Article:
Trade-offs between bird diversity and abundance, yields and revenue in smallholder oil palm plantations in Sumatra, Indonesia
Research output: Contribution to journal › Article
Global land-use change has drastic consequences for biodiversity leading to losses of ecological functioning, ecosystem services and human well-being. While species dependent on undisturbed natural habitat are most affected by conversion to agriculture, even populations of disturbance-tolerant species can be endangered in landscapes dominated by high-input mono-cultural cropping systems. This has raised the question of how, and at what cost, a diversity of species can be conserved in such habitats. Focusing on birds of smallholder oil palm-dominated landscapes, we investigated the relationship between the ecological and economic outcomes of remnant or planted trees in smallholder oil palm plantations. The study comprised a household and a field component. We gathered plot specific data on yields, revenue and inputs from 120 households owning productive oil palm plantations in the Jambi Province, Sumatra, Indonesia. Bird diversity and abundance as well as vegetation structure was assessed on the same oil palm plots. We tested the effects of a set of economic and ecological variables on measures of bird diversity, bird abundance, oil palm yield, and total revenue. Our results show that a gain in bird diversity and bird abundance conditional on increases in number of trees comes along with a loss in revenue for farmers indicating that there is a win lose relationship between ecological and economic functions. However, since the relationship is non-linear, costs for bird species gain or gain in bird abundance change depending on the number of trees within an oil palm plantation: in a relatively extensively managed oil palm plantation (high number of trees, low oil palm yields), a further increase in the number of bird species or individuals leads to a relatively high loss in total revenue, whereas in an intensively managed oil palm plantation the same increase in number of bird species results in a smaller loss in revenue. An increase in bird abundance can be fostered at smaller costs when compared to the costs for increasing biodiversity. This suggests that there is room for tree-based enrichment of intensively managed oil palm plantations, where a relatively high increase in bird species richness or bird abundance could be achieved at relatively low cost. (C) 2015 Elsevier Ltd. All rights reserved.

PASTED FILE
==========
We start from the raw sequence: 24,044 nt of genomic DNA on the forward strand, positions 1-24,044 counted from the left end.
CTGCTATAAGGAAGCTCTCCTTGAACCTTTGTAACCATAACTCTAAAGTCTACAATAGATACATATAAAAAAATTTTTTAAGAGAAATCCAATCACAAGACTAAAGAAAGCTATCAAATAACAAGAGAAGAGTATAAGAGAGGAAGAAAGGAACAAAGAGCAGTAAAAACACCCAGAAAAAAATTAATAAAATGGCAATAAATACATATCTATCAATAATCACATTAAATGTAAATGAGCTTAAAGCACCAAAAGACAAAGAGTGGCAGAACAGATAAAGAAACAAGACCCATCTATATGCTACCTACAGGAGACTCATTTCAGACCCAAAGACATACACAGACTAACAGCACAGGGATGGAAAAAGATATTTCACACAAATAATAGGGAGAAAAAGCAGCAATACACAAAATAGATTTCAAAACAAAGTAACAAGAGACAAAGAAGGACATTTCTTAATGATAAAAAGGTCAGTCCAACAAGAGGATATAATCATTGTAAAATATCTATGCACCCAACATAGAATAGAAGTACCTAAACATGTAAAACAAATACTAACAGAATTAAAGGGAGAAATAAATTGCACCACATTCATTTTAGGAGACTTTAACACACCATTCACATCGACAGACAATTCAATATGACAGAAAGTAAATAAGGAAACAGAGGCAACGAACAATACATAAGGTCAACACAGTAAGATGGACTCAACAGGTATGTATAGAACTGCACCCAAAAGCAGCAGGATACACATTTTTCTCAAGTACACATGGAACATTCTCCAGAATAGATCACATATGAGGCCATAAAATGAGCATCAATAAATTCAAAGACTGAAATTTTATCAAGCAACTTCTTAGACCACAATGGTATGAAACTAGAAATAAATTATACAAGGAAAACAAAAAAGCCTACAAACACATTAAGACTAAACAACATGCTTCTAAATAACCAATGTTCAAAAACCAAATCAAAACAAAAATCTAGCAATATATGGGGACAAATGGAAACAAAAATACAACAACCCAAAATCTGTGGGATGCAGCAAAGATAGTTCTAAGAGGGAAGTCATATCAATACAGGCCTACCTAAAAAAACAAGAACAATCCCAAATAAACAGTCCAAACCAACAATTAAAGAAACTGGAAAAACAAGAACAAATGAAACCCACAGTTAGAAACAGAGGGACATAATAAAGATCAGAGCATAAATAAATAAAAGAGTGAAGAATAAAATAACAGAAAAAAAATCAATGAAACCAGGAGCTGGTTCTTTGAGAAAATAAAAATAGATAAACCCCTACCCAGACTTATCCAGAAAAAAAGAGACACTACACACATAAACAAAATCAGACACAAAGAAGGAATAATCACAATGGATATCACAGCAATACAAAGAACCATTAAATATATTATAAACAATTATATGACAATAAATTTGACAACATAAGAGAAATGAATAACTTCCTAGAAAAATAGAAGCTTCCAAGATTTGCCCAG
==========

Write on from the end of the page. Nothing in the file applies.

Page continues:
|Research areas and keywords||
Subject classification (UKÄ) – MANDATORY
|Publication status||Published - 2015|